Load shedding

Life on this side of the world has been plagued with load shedding. Sadly it is NOT the losing of weight kind!. On a daily basis we have no electricity for between 2 to 4 hours and this has been causing havoc on my sewing machine time. So if you have been following me for a while you must have noticed I have been knitting a lot, well now you know why.

During the time that I have had electricity, I sewed up a simple quilt using mainly Kaffe Fasset-, one or two Amy Butler- and Brandon Mably fabrics.

I must admit I’m a bit of a Kaffe Fasset “groupie”. Looking at my book collection I have about 10 of his books and of these 2 are signed copies. I had the privilege of meeting him at the Birmingham Quilt festival in England on two occasions.

Needless to say I have a good collection of his fabric. I pulled out 21 fat quarters, not using any of his patterns but using my throw pattern from this blog, I managed to make a 1.8m x 2.10m (70½” x 82½”) I found a 5m (4.5yards) piece in my stash and used it as the backing fabric. I quilted it with straight diagonal lines and sewed the binding on using my sewing machine.

Well I’m off to go exercise, hopefully I can “load shed” some of the fat kind. ;)


To friends

A few weeks ago a friend of mine asked me to show her how to knit a blanket with pictures on, for those who don’t know this is called intarsia knitting.

Intarsia or “picture knitting” is a color-work technique used to create basic geometric shapes or complicated pictures in a knitted piece. Intarsia knitting patterns can be worked in as few as two colors or as many as needed for a given design. Unlike Fair Isle knitting, in which small repeating patterns are created by alternating two strands of yarn in different colors across a row, intarsia knit designs are generally free-form, and each area of color is worked from an individual ball, bobbin, or length of yarn. When a color is not in use, it is dropped to the wrong side of the work until it is needed again on the next row for its designated stitches.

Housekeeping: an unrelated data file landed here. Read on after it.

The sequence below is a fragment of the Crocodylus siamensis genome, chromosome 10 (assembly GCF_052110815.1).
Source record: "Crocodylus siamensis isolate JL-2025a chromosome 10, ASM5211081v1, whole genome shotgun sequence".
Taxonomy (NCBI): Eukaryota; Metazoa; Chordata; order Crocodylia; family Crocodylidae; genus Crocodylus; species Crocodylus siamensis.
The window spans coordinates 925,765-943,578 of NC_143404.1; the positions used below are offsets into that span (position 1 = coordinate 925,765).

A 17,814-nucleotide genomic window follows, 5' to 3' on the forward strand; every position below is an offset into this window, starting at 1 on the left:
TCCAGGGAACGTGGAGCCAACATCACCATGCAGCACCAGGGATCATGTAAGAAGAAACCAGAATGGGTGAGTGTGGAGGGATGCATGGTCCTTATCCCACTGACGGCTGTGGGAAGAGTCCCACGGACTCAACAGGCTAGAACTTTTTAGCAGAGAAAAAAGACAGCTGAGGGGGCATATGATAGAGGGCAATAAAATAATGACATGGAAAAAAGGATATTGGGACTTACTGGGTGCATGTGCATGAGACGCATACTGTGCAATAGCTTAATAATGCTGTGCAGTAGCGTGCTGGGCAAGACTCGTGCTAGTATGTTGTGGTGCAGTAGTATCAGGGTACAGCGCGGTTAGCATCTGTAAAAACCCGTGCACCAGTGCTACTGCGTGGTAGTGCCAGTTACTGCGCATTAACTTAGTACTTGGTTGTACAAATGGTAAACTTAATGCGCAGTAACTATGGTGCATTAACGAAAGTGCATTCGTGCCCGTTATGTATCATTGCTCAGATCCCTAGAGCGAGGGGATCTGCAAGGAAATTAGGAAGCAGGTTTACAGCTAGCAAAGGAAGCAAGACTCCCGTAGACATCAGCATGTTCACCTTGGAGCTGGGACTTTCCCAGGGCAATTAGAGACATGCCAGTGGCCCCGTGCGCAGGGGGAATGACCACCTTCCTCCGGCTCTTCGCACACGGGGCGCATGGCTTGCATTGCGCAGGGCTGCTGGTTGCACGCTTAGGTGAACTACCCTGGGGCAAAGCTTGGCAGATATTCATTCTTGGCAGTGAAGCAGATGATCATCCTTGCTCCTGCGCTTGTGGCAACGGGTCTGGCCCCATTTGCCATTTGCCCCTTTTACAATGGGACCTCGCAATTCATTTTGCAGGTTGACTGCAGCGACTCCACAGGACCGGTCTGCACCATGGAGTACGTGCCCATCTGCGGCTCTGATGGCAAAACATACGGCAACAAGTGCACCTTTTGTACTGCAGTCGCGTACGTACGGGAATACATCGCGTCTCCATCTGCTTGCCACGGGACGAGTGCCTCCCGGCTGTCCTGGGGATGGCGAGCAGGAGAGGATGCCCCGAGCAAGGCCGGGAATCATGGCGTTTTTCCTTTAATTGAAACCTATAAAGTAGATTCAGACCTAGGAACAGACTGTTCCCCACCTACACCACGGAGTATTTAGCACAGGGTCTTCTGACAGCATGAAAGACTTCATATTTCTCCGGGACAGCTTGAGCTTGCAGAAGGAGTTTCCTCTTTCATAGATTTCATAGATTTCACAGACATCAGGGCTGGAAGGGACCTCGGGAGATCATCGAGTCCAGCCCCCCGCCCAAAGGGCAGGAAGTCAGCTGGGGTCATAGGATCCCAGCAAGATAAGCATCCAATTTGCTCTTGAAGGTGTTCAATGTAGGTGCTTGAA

The Basics of Intarsia Knitting
By Kathleen Cubley, Knitting Daily Editor

As it is easier for me to show someone how to do something by doing it myself and then they work on their item. I decided to find a quick and easy pattern, so I flipped through my knitting books and found a flower cushion out of a book by Debbie Abrahams “25 cushions to knit – fantastic cushions for every room in your home” called “Happy flowers”. I used my left over yarns from my scarf that I have finished knitting in “Keep Practicing

I think I need more practice as I’m not too happy with the finished result!

Well, I have a bit of yarn left, maybe I’ll try again or maybe I’ll just use a different yarn.

To practicing and friends!


More babies!

Everyone is having babies again! Remember this post 18 months ago. Well, all these mommies are having their second babies as this will give them their 2 year gap. So my trusted favourite is to crochet borders onto flannel blankets. As my flannel stash is now finished, I went off to the shop and bought a bunch of receiving blankets and crocheted borders on to them. At present I have managed to finish 5 blankets as we are welcoming 5 new little ones.


If you would like to know how I did it and what yarns I used just clip on “All wrapped up!”

Happy crocheting

Love NikkiM


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